string theory

Detail of M-theory multiple, Grenville Davey. Image © Isaac Newton Institute

On the face of it, an artist and a theoretical physicist might seem an unlikely pairing. But Turner Prize-winning sculptor Grenville Davey and string theorist David Berman's collaboration is producing beautiful, thought-provoking work inspired by the fundamental structure of the Universe. Julia Hawkins interviewed them to find out more about how the Higgs boson and T-duality are giving rise to art.

The Strong Fields, Integrability and Strings programme, which took place at the Isaac Newton Institute in 2007, explored an area that would have been close to Isaac Newton's heart: how to unify Einstein's theory of gravity, a continuation of Newton's own work on gravitation, with quantum field theory, which describes the atomic and sub-atomic world, but cannot account for the force of gravity.

The holy grail for 21st century physics is to produce a unified theory of everything that can describe the world at every level, from the tiniest particles to the largest galaxies. Currently the strongest contender for such a theory is something called M-theory. So what is this supposed mother of all theories all about?

This is an excerpt from Stephen Hawking's address to his 70th birthday symposium which took place on 8th January 2011 in Cambridge.

It's been nearly 18 months since the Large Hadron Collider at CERN started up and scientists are eagerly awaiting their first glimpse into the cosmic mysteries it was designed to explore. But when can we realistically expect the first ground-breaking discoveries to come through? Last week, John Ellis, outgoing leader of the theory division at CERN, addressed an audience of physicists at the University of Cambridge to update them on the current state of play. Plus went along and also managed to catch Ellis for a quick interview.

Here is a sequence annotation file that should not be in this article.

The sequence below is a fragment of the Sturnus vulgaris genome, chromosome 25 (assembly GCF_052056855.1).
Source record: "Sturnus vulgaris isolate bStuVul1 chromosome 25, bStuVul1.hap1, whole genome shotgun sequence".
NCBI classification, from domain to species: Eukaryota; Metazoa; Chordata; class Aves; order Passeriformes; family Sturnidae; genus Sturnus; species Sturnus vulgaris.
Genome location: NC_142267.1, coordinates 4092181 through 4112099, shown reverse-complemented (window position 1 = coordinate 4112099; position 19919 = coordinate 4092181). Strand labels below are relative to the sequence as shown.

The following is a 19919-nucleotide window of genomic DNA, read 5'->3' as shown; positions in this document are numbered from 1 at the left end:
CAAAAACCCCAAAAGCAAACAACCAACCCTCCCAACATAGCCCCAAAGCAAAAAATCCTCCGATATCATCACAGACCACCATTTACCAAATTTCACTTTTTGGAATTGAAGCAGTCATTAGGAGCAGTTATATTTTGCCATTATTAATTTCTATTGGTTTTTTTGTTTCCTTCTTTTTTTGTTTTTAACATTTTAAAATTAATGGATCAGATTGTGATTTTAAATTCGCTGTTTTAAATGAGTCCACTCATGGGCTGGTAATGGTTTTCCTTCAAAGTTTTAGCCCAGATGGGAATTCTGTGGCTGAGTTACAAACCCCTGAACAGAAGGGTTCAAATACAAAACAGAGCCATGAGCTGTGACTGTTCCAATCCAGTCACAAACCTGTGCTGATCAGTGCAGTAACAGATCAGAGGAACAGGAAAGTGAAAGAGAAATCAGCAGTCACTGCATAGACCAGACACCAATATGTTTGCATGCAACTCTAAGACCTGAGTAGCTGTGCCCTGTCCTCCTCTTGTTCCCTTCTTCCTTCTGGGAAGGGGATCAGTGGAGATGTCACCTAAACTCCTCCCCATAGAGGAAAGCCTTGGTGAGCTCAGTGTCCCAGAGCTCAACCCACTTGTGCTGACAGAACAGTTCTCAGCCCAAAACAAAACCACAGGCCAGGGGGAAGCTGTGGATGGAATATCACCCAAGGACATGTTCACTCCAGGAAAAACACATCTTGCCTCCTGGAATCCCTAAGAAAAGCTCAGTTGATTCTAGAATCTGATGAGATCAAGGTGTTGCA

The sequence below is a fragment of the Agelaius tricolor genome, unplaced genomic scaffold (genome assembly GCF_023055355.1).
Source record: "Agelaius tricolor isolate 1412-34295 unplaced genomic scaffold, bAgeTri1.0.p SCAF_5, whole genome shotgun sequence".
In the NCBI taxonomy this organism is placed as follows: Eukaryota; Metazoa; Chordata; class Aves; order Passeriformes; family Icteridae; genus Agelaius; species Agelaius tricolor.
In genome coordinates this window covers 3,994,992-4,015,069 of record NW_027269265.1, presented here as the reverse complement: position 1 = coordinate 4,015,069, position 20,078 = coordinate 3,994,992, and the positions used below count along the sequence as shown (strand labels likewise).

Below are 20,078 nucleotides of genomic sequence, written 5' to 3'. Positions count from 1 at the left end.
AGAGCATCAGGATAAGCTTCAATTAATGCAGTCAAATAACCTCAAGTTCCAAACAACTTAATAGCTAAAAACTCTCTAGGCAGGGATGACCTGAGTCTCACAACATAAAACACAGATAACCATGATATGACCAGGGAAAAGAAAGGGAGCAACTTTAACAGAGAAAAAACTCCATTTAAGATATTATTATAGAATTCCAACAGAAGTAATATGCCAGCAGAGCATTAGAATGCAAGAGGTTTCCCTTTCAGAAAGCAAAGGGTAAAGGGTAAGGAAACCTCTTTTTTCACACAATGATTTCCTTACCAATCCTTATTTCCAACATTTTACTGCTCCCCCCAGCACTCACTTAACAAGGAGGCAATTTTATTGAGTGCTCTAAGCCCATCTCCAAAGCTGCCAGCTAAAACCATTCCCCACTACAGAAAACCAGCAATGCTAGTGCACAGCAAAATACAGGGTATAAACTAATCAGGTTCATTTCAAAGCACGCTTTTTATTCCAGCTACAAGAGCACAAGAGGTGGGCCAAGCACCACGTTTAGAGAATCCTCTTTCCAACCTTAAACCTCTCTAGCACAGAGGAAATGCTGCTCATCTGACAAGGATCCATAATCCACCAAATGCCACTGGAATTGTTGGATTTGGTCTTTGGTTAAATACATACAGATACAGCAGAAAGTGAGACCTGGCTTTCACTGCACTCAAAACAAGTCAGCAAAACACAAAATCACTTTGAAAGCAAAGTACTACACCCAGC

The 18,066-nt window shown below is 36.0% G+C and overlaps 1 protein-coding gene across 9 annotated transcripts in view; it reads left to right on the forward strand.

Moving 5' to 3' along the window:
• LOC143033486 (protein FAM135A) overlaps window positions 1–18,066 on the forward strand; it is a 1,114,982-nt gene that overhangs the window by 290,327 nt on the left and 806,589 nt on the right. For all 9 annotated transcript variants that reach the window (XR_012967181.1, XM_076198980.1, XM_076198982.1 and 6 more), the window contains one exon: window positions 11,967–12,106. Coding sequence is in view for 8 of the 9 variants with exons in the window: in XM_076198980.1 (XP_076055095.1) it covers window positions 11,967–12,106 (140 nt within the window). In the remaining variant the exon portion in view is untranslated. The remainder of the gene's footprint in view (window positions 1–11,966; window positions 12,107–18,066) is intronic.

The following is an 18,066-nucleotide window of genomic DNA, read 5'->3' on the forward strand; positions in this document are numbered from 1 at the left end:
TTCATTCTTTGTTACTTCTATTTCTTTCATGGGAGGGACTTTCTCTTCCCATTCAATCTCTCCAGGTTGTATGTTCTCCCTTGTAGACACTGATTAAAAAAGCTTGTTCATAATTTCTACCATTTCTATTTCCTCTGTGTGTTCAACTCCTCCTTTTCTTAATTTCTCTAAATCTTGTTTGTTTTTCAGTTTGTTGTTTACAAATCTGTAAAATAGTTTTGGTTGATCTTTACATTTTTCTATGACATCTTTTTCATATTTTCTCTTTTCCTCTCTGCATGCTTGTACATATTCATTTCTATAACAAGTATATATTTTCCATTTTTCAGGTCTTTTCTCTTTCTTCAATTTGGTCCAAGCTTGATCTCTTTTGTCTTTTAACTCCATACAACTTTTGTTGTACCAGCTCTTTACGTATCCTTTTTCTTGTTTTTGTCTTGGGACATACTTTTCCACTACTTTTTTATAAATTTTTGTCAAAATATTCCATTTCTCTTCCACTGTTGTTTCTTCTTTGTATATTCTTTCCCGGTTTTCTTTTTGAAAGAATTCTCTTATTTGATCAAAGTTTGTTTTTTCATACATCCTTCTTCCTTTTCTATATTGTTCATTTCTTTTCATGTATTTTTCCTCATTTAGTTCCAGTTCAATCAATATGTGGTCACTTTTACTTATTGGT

That geometry should be relevant to physics is no surprise — after all, space is the arena in which physics happens. What is surprising, though, is the extent to which the geometry of space actually determines physics and just how exotic the geometric structure of our Universe appears to be. Plus met up with mathematician Shing-Tung Yau to find out more.

E8 symmetry discovered in lab for the first time
An unconventional perspective on an art show
With online socialising and alternative realities like Second Life it may seem as if reality has become a whole lot bigger over the last few years. In one branch of theoretical physics, though, things seem to be going the other way. String theorists have been developing the idea that the space and time we inhabit, including ourselves, might be nothing more than an illusion, a hologram conjured up by a reality which lacks a crucial feature of the world as we perceive it: the third dimension. Plus talks to Juan Maldacena to find out more.
If you're worried that a mathematics degree might limit your career options, then there couldn't be a better person to talk to than Steve Hewson. Find out how his varied career has taken him from the lofty heights of theoretical physics, via the trading floor of a major investment bank, into the maths classroom, and has also seen him writing his very own maths book.